Improving The Quality Of Education
Shak Bahadur Budhathoki
The issue of 'quality education' has currently been a major agenda at all fronts. In Nepal, the term 'quality education' is associated mainly with exam results. Thus, there is a popular perception that private schools offer better education than public ones as SEE (Secondary Education Examination) result is consistently higher in them annually. However, this view limits the scope of 'quality education.'
Although the Government of Nepal has taken a number of reform initiatives in the education sector over the past decades, it seems to have missed minor but crucial issues, such as exam questions. Given the fact that classroom process is highly examination centric, there is an urgency to improve exam questions to bring about positive changes. Consequently, it is likely to have a major shift in contributing to the quality of education.
Even if the government introduced letter grading system in SEE examinations four years ago, this has resulted into poorer learning outcomes as students have lost motivation to work hard and achieve more. In fact, the public perception about the letter grading system is that students could succeed without much effort. The past initiatives to reform classroom dynamics has failed thus far because concerned authorities have overlooked minor, but the crucial aspect of improving the exam questions.
In Nepal, the quality of education has remained poor for various reasons. As a development worker, I often interact with a number of public school teachers on various issues. One of the issues teachers point out very often is poor education foundation of students from the lower grades – not learning what they are supposed to as per their grades as a result of liberal promotion policy – CAS (continuous assessment system) for the last two decades. Consequently, it makes teachers hard to deliver 'quality education' in the higher grades (Grade 8, 9 and 10) as they have to begin from the basics while they have limited time frame to do so.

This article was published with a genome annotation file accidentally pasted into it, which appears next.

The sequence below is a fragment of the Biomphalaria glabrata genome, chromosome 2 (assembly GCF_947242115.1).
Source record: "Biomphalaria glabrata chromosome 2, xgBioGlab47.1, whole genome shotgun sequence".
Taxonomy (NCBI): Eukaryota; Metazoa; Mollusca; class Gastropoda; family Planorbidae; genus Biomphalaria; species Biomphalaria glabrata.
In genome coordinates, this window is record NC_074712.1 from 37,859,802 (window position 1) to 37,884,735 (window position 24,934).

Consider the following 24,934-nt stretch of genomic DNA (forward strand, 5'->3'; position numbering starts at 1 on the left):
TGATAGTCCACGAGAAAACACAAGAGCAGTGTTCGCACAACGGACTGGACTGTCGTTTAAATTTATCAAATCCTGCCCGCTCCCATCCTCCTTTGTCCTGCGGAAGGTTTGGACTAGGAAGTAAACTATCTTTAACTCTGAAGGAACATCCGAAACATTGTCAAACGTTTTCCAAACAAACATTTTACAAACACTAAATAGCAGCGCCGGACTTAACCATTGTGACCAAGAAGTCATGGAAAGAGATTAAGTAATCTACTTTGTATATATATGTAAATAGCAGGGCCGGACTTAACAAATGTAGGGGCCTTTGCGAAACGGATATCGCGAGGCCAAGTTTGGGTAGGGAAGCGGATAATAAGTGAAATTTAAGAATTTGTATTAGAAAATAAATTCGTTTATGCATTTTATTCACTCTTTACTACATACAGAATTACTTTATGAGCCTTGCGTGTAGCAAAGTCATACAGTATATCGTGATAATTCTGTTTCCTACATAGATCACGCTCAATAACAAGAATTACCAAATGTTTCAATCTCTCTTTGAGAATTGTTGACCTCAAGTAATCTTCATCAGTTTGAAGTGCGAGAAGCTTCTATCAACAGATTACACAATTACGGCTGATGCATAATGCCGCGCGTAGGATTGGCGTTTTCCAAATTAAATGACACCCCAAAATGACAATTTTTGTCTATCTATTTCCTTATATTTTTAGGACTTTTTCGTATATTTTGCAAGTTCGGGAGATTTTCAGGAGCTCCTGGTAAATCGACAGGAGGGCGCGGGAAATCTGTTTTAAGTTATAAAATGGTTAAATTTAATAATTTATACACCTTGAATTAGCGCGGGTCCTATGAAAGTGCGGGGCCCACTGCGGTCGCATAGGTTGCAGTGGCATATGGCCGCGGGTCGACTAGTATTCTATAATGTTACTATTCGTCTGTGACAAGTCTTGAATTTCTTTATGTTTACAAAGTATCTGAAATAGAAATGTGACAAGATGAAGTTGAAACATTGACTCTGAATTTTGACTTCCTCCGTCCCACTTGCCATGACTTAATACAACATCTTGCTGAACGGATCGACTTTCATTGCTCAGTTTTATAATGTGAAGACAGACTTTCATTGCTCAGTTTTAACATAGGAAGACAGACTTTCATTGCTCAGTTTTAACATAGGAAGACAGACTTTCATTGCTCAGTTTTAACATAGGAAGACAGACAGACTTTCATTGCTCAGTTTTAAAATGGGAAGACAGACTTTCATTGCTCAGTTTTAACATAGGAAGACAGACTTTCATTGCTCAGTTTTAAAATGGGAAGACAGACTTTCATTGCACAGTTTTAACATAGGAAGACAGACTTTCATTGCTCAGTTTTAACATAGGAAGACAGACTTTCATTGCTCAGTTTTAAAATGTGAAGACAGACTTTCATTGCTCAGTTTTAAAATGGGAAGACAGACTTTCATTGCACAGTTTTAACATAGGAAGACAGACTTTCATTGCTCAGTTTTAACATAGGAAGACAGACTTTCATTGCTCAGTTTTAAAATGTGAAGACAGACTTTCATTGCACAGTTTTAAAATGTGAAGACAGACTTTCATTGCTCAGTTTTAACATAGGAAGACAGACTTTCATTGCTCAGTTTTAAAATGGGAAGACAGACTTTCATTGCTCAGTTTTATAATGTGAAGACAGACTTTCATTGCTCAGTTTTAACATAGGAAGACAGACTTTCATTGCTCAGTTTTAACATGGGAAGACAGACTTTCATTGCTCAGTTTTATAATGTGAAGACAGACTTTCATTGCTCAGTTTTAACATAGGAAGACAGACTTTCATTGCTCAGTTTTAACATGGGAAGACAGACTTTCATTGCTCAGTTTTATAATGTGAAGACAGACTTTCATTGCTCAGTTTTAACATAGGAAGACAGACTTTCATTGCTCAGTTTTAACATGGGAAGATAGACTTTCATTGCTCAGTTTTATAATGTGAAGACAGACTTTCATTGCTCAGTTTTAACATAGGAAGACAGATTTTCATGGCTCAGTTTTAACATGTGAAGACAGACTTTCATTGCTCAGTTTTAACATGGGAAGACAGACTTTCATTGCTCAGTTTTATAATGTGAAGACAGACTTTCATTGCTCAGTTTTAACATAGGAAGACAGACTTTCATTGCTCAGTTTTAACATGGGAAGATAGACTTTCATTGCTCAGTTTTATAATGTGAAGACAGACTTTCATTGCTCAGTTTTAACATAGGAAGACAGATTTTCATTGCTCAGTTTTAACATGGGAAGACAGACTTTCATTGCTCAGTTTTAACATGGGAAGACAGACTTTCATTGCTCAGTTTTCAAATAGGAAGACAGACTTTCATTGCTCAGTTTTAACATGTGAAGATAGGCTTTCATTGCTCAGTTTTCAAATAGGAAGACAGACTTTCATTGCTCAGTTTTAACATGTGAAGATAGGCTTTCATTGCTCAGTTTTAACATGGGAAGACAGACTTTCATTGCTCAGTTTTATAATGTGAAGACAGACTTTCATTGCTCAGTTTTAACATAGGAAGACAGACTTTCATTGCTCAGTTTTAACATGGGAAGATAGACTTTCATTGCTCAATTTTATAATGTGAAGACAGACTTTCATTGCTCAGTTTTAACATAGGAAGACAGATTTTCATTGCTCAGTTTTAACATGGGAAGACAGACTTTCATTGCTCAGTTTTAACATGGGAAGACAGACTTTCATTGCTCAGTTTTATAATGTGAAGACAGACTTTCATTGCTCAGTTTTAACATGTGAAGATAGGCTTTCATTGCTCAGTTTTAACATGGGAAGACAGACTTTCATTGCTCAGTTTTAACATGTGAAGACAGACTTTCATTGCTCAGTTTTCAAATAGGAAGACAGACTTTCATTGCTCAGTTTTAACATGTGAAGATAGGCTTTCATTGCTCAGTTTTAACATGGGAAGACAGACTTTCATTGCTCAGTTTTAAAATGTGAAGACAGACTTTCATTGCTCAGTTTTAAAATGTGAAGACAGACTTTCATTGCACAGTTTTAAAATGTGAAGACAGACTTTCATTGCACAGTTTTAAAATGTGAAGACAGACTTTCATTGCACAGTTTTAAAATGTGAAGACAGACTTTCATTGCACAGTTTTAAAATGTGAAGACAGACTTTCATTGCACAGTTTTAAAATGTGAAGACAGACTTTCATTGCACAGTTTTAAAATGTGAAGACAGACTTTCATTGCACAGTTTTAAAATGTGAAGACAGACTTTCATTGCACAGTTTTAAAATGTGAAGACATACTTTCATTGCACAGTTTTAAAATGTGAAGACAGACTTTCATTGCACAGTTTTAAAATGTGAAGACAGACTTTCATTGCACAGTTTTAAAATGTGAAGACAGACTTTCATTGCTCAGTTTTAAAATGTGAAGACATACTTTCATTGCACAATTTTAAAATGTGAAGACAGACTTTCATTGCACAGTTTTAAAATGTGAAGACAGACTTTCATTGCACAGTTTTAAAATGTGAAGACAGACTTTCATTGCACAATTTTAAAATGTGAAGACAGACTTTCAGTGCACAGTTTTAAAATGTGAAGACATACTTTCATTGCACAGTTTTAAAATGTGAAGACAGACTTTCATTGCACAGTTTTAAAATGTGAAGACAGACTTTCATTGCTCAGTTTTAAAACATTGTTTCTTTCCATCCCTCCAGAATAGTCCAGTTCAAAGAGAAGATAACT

Meanwhile, it is obvious that there are structural factors hindering the 'quality education' in the classroom. For example, teachers find it hard to adopt student centric teaching methods. In general, teachers argue that they have to prepare students for exam, which demotivates them to make students do group work, project work, presentation and so on. Instead, teachers make students exercise from old exam questions. Since Nepal's current exam questions of SEE measures mostly skills for rote learning, a teacher would see no reason in involving students in a creative teaching activities, inculcating higher level of thinking skills in them.
In general, teaching and learning in classrooms has become a kind of ritual as teaching materials are not used as much as required. Most schools have limited teaching materials, and teachers hardly use it citing the same reason – they have to teach students for exam which requires no analysis and evaluation skills. This means teachers conduct classroom process as per the questions as asked in the national examinations. Hence, types of questions as asked in the exams overwhelmingly dominate everyday classroom teaching and learning process, seriously limiting the scope of 'quality education.'
In short, the questions asked in the national level examinations mostly measure lower cognitive skills, such as remembering and recalling. In other words, the exam questions measure how much one can remember facts, data or information instead of measuring students' analysis and evaluation skills. As it is clear that our exam questions have deficiency, they need to be improved to contribute to 'quality education' in Nepal's community schools.
In this context, blaming teachers for poor quality of teaching and learning in public schools can partially be justifiable. At the moment, there is contradiction between what methodology we want teachers to use in the classroom delivery and the types of questions as asked in the national examinations. Since these two issues remain unreconciled at the moment, all the efforts to reform education sector has little been successful. In fact, it is high time concerned authorities give due attention to this key issue of enhancing the quality of education.
In short, much discussion has taken place on 'quality education' at the public sphere. Yet, the dynamics of classroom teaching and learning has hardly transformed over the years, which is the central aspect for improving the quality of education. Nepal's private schools are no exception in this regard as they also focus on rote learning from the very early grades. The hue and cry for 'quality education' nationally and internationally has hardly resulted into fruition at the frontline, i.e. at the school levels. To bring about real changes, it is necessary to work at the ground level.
(Budhathoki is an Education Coordinator at Mercy Corps Nepal)